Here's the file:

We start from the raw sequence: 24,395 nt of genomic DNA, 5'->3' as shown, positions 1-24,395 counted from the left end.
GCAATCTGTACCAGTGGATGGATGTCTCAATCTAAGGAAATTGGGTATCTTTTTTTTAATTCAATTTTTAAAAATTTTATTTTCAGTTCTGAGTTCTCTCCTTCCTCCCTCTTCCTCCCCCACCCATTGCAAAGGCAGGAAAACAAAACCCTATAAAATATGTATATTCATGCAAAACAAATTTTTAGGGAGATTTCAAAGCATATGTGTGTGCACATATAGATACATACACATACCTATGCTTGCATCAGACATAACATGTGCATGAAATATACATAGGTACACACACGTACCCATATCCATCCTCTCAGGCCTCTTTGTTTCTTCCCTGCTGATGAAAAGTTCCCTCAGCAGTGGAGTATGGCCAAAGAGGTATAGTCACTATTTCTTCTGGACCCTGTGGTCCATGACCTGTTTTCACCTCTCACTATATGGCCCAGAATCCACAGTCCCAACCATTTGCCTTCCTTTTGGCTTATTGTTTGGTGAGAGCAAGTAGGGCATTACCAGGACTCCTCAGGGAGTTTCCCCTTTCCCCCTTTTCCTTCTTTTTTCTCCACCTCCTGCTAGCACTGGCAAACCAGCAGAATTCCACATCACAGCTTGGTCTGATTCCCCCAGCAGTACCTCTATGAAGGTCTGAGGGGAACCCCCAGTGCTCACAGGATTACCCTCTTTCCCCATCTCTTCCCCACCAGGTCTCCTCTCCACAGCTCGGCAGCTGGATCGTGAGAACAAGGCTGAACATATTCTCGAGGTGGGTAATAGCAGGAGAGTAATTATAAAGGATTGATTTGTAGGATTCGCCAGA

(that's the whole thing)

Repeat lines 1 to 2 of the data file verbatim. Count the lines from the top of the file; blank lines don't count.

We start from the raw sequence: 24,395 nt of genomic DNA, 5'->3' as shown, positions 1-24,395 counted from the left end.
GCAATCTGTACCAGTGGATGGATGTCTCAATCTAAGGAAATTGGGTATCTTTTTTTTAATTCAATTTTTAAAAATTTTATTTTCAGTTCTGAGTTCTCTCCTTCCTCCCTCTTCCTCCCCCACCCATTGCAAAGGCAGGAAAACAAAACCCTATAAAATATGTATATTCATGCAAAACAAATTTTTAGGGAGATTTCAAAGCATATGTGTGTGCACATATAGATACATACACATACCTATGCTTGCATCAGACATAACATGTGCATGAAATATACATAGGTACACACACGTACCCATATCCATCCTCTCAGGCCTCTTTGTTTCTTCCCTGCTGATGAAAAGTTCCCTCAGCAGTGGAGTATGGCCAAAGAGGTATAGTCACTATTTCTTCTGGACCCTGTGGTCCATGACCTGTTTTCACCTCTCACTATATGGCCCAGAATCCACAGTCCCAACCATTTGCCTTCCTTTTGGCTTATTGTTTGGTGAGAGCAAGTAGGGCATTACCAGGACTCCTCAGGGAGTTTCCCCTTTCCCCCTTTTCCTTCTTTTTTCTCCACCTCCTGCTAGCACTGGCAAACCAGCAGAATTCCACATCACAGCTTGGTCTGATTCCCCCAGCAGTACCTCTATGAAGGTCTGAGGGGAACCCCCAGTGCTCACAGGATTACCCTCTTTCCCCATCTCTTCCCCACCAGGTCTCCTCTCCACAGCTCGGCAGCTGGATCGTGAGAACAAGGCTGAACATATTCTCGAGGTGGGTAATAGCAGGAGAGTAATTATAAAGGATTGATTTGTAGGATTCGCCAGA